Todd Kirkland / AP
Earlier this week, the Mets knocked the socks off the National League by showcasing Matt Harvey and rookie Zack Wheeler as the starters for a double-header.

Wheeler is the real deal. With velocity, movement, and improving command, Zack Wheeler will be a strikeout pitcher with low opponents' batting average.

Wheeler must lower his walk rate to reach elite pitcher status, but the smart money is that he'll have that figured out by the end of next season.

Tyler Skaggs should become a good pitcher for the Diamondbacks. At first glance, he looks like he could be a ways away, as he's sporting a 5.40 ERA in three starts. Although it's a ridiculously small sample size, he is showing the ability to strike out Major League hitters (9.2 K/9 this season). His FIP is still high (5.21) because he has given up a home run on 20% of his fly balls. That number should be lower, which is taken account by xFIP calculations and show in his 3.78 xFIP for the year.

Trevor Rosenthal has been a strike-throwing lightning bolt out of the St. Louis bullpen, boasting a 12.9 K/9, 2.0 BB/9, and minuscule 1.77 ERA, when considering his .377 BABIP. For those fellow Cubs fans scoring at home, yes, that's 3 Cardinals pitchers mentioned in this post, compared with zero Cubs players.

The American League has seen a few starts from Trevor Bauer, Kevin Gausman, Chris Archer and Jake Odorizzi. Their success pales to the good showings from their NL pitchers mentioned above. The best AL rookie pitcher so far has been Dan Straily of the A's. Straily is the only AL pitcher with sub-4.00 numbers in all three ERA, FIP and xFIP.

The strong start of National League rookies extends to comparisons of position players.

2013 National League Rookies
C: Evan Gattis, Braves
1b: Matt Adams, Cardinals
2b: Jedd Gyorko, Padres
SS: Didi Gregorius, Diamondbacks
3b: Anthony Rendon, Nationals
OF: Yasiel Puig, Dodgers
OF: Marcell Ozuna, Marlins
OF: A.J. Pollock, Diamondbacks

Apologies to Nolan Arenado of the Rockies, but his .298 On-Base Percentage is dwarfed by Anthony Rendon's .388. Rendon shifted over to second base to fit a need for the Nationals, but he's a third baseman by trade.

2013 American League Rookies
C: Yan Gomes, Indians
1b: Nate Freiman, Athletics
2b: Nick Franklin, Mariners
SS: Jurickson Profar, Rangers
3b: Jose Iglesias, Red Sox
OF: Leonis Martin, Rangers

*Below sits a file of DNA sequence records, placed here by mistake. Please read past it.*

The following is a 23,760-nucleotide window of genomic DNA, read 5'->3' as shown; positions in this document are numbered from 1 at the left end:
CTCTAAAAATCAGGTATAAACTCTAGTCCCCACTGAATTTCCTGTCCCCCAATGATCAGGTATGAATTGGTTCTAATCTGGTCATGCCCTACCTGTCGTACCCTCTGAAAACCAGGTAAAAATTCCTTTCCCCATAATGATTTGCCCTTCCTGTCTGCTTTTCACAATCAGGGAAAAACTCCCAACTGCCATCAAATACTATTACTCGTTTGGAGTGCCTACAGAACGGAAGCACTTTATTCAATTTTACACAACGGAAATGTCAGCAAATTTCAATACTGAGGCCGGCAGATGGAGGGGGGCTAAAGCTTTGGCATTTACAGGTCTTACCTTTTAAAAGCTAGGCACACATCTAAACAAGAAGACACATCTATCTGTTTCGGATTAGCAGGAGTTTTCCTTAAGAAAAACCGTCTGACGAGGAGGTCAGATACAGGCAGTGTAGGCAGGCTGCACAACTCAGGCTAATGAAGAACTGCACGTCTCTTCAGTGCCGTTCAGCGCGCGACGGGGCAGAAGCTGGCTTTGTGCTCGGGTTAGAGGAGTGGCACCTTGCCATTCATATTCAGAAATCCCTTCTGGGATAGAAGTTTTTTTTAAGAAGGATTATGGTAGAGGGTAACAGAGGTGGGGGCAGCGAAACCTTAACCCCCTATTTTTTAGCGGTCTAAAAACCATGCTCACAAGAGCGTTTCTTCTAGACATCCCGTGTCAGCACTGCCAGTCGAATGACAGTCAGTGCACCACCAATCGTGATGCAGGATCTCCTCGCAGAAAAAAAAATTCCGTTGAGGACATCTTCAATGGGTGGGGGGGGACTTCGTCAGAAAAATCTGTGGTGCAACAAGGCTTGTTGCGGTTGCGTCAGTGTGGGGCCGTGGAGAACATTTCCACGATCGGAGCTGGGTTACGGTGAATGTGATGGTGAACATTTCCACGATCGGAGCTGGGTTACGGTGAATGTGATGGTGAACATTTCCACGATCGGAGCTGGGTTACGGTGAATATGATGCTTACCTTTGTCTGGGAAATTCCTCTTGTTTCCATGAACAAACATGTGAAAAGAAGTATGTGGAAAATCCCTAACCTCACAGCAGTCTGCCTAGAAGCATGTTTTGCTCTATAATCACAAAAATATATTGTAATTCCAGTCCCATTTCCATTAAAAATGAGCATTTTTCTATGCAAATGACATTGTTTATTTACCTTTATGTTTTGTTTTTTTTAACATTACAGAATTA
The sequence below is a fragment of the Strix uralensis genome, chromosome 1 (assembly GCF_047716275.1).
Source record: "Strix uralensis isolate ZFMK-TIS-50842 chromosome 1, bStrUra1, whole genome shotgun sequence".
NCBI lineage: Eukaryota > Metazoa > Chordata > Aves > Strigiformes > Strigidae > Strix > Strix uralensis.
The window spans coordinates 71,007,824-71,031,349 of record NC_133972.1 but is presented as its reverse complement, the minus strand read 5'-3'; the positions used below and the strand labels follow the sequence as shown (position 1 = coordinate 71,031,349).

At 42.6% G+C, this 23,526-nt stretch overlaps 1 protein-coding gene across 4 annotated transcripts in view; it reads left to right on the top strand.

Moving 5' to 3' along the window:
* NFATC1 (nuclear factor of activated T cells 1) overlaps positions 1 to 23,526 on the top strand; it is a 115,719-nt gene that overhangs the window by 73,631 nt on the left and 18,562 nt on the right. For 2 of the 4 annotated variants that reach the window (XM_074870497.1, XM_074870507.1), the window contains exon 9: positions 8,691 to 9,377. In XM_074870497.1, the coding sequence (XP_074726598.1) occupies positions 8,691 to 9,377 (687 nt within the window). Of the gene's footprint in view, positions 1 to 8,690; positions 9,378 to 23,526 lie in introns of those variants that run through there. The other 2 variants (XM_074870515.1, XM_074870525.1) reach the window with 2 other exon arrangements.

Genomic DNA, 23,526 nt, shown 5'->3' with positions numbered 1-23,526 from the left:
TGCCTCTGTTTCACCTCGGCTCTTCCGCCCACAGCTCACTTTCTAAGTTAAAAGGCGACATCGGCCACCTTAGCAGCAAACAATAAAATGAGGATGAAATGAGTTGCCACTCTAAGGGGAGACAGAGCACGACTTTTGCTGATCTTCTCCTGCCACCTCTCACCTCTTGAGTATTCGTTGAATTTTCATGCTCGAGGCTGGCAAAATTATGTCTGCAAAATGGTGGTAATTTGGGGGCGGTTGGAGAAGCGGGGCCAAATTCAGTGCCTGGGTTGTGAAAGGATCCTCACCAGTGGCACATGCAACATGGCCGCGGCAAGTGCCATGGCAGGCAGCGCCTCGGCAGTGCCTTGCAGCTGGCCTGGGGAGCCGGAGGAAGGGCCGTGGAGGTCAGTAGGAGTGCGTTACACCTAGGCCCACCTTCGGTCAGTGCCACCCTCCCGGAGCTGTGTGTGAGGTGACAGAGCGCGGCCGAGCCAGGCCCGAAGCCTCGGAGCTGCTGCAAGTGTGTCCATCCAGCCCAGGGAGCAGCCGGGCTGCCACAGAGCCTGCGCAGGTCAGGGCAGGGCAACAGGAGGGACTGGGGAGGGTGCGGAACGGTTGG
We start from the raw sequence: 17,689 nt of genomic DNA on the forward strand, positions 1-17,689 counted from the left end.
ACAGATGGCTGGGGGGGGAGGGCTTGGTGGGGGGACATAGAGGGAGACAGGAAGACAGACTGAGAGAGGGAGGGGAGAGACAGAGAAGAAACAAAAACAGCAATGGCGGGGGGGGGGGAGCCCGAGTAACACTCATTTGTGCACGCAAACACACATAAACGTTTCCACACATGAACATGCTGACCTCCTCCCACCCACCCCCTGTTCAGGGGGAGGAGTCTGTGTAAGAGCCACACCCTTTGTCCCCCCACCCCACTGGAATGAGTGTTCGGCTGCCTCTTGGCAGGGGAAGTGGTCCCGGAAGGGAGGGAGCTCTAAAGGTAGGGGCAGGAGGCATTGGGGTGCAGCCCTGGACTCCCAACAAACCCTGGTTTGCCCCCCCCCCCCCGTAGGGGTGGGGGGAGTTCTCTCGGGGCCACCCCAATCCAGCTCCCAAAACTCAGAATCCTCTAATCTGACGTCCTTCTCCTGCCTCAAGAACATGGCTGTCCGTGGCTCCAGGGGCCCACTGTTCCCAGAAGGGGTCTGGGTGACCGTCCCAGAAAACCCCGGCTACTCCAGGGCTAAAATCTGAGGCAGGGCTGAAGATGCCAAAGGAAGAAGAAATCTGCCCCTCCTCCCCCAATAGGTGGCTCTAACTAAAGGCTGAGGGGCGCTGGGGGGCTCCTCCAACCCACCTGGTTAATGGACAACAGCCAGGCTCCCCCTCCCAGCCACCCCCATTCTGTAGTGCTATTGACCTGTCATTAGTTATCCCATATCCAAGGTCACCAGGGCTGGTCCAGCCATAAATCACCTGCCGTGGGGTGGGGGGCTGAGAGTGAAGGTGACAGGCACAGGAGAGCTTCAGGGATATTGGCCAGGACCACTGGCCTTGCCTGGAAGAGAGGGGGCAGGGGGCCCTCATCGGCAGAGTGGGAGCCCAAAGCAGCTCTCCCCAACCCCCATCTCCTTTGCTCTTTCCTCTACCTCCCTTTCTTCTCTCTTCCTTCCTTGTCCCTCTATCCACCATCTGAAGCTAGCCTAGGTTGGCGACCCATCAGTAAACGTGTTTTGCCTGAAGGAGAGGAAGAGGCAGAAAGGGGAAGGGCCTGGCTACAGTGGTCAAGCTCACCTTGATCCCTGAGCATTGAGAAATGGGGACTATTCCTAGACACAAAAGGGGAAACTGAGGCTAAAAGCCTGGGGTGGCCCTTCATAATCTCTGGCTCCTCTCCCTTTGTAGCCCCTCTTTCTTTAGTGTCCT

OF: Brandon Barnes, Astros
OF: Oswaldo Arcia, Twins

Jared Wickerham
Getty Images
We're buying the hype on Wil Myers for the long run. Over his career, we expect at least 250 home runs from that bat. For the rest of this season, however, our expectations are more bearish. His strikeout rate in the minor leagues rose to cautionary levels, and he had a fairly sizable handedness split, excelling versus left-handed pitchers.

Jose Iglesias is really a shortstop, but he, Profar, and Franklin have all been good enough to receive recognition. Iglesias is trying his best to shed the all-glove/no-bat tag he was given at the inception of his pro career. This season, in 30 games, while still playing marvelous defense on the left side of the infield, Iglesias is hitting .423/.477/.557. Iglesias, Profar, and Franklin make the team. Other rookie AL third basemen have been so lousy that I'm not even going to mention them by name. Avisail Garcia just missed making our Outfield.

Photo by Lenny Ignelzi / AP
It's still early enough in the season for rookie player ranking lists to get flipped on their heads. Up to this point in 2013, the National League rookies are assimilating to the big leagues easier than their AL counterparts. A large part of the baseball world is going ga-ga for Puigmania. Evan Gattis has been pulling off a modern day Paul Bunyan impressions by grippin-and-rippin a heavy bat sans batting gloves. Strong showings from Gyorko, Gregorius and Ozuna, along with a handful of awesome pitching performances, make the 2013 National League rookie class deeper than we've seen in years. For the long term, the American League shows great promise, with some of baseball's most touted rookies (Profar, Myers, Gausman) on the cusp of being full time Major Leaguers.